Cyber criminal selling insider information of companies at stock markets is arrested

U.S. authorities have accused a man of selling confidential information about the shares of certain companies on the dark web platform AlphaBay. According to reports, the defendant also allegedly sold information through other illegal platforms and on an encrypted messaging platform.

Greek citizen Apostolos Trovias reportedly created an AlphaBay account in 2016 to provide advice for buying and selling shares until the platform was shut down a year later. Known as “The Bull”, the defendant offered his advice in the form of weekly or monthly subscriptions, charging a fee that was to be paid in Bitcoin.

William Sweeney, deputy director of the Federal Bureau of Investigation (FBI), gave some details about the defendant’s actions: “Through dark web and encrypted messaging apps, Trovias created a business model for selling private company information, stock trading tips and other confidential information.” Sweeney adds that the defendant illegally appropriated multiple reports on the financial statements of some companies prior to their public disclosure, allowing him to adopt a privileged position from which he made economic profits.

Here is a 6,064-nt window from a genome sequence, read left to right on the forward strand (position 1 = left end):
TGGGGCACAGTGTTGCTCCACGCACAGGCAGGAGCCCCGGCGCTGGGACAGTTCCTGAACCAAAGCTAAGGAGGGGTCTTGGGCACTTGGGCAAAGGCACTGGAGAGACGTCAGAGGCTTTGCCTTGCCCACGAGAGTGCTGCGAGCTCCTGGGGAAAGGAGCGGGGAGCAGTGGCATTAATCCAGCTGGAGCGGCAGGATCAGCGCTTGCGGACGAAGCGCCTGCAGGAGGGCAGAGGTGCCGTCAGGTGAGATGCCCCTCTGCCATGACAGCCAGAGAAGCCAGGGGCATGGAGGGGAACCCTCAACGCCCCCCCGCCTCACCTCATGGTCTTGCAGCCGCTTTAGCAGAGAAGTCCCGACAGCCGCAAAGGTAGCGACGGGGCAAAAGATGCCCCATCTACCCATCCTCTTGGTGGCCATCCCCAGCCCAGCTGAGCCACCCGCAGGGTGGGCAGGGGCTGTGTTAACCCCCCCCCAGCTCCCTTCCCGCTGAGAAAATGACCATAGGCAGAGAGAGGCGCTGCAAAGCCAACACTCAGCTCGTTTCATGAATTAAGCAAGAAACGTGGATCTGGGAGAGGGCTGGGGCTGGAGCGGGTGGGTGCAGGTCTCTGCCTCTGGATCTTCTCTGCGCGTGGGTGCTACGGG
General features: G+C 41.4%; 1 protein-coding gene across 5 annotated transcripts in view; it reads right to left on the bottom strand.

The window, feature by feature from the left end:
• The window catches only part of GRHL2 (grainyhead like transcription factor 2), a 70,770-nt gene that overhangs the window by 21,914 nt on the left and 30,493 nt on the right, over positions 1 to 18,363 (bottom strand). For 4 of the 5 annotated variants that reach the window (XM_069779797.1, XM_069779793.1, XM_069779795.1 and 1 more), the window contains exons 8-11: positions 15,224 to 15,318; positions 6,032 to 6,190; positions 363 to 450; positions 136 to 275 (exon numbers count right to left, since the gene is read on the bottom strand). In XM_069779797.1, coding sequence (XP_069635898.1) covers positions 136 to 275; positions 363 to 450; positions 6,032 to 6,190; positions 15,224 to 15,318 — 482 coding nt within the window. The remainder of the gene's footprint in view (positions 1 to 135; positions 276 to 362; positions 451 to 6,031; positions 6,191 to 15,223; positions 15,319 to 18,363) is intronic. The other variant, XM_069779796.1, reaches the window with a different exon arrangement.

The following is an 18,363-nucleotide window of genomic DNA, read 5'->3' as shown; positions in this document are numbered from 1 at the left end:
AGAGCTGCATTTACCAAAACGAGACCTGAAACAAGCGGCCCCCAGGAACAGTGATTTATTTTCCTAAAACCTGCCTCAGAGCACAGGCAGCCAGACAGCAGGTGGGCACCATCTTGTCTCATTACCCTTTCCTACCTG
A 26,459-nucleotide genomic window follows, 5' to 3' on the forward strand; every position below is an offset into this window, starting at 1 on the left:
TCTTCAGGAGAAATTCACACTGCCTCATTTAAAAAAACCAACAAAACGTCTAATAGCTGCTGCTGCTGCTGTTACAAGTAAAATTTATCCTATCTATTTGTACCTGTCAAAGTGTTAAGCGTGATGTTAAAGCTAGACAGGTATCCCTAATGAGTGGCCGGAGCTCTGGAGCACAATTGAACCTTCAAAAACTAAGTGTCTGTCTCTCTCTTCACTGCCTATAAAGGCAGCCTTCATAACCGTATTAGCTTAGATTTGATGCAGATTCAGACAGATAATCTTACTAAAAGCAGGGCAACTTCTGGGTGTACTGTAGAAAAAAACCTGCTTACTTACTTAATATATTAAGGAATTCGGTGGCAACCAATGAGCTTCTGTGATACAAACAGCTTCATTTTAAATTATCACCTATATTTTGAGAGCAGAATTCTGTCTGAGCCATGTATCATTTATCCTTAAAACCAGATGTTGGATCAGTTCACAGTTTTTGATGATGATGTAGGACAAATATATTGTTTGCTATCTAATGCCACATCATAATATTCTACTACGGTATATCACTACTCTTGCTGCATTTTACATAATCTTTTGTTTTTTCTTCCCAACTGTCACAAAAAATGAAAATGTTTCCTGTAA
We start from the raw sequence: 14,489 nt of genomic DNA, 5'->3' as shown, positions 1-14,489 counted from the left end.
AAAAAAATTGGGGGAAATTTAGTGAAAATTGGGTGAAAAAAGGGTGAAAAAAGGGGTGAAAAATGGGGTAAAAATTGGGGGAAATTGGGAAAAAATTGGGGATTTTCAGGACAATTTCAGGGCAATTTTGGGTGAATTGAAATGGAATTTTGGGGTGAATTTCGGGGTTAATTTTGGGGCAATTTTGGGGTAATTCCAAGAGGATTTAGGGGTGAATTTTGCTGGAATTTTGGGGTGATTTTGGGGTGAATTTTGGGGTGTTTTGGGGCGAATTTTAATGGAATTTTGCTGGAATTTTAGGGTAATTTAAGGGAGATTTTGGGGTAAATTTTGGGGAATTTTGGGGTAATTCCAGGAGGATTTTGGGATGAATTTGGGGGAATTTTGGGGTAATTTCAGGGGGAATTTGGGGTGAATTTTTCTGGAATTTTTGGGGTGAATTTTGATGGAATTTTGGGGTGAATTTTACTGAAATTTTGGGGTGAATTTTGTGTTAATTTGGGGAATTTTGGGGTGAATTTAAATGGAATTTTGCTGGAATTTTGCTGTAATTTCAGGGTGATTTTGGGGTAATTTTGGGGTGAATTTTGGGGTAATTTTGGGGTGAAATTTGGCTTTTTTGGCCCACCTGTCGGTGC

Trovias remained active on AlphaBay for about seven months, completing at least 45 transactions including the sale of dozens of “consultancies” priced between $30 USD and $330 USD. Authorities claim that the defendant also sold a financial report of a company that was not named for $5,000 USD.

After police shut down AlphaBay, the defendant moved his operations to Dream Market, where he remained active until a year ago when he decided to create his own dark web platform to offer his services. Trovias is accused of selling inside information of companies such as MobileIron, Inc., PTC Therapeutics, Inc., Illumina, Inc. and Analogic Corporation, among others.

Investigators identified Trovias using a blockchain analysis to monitor digital wallets linked to some of these transactions and arrested shortly after. The defendant faces one count of securities fraud and one count of money laundering, facing a maximum penalty of up to 45 years in prison if found guilty of both charges.

To learn more about information security risks, malware variants, vulnerabilities and information technologies, feel free to access the International Institute of Cyber Security (IICS) websites.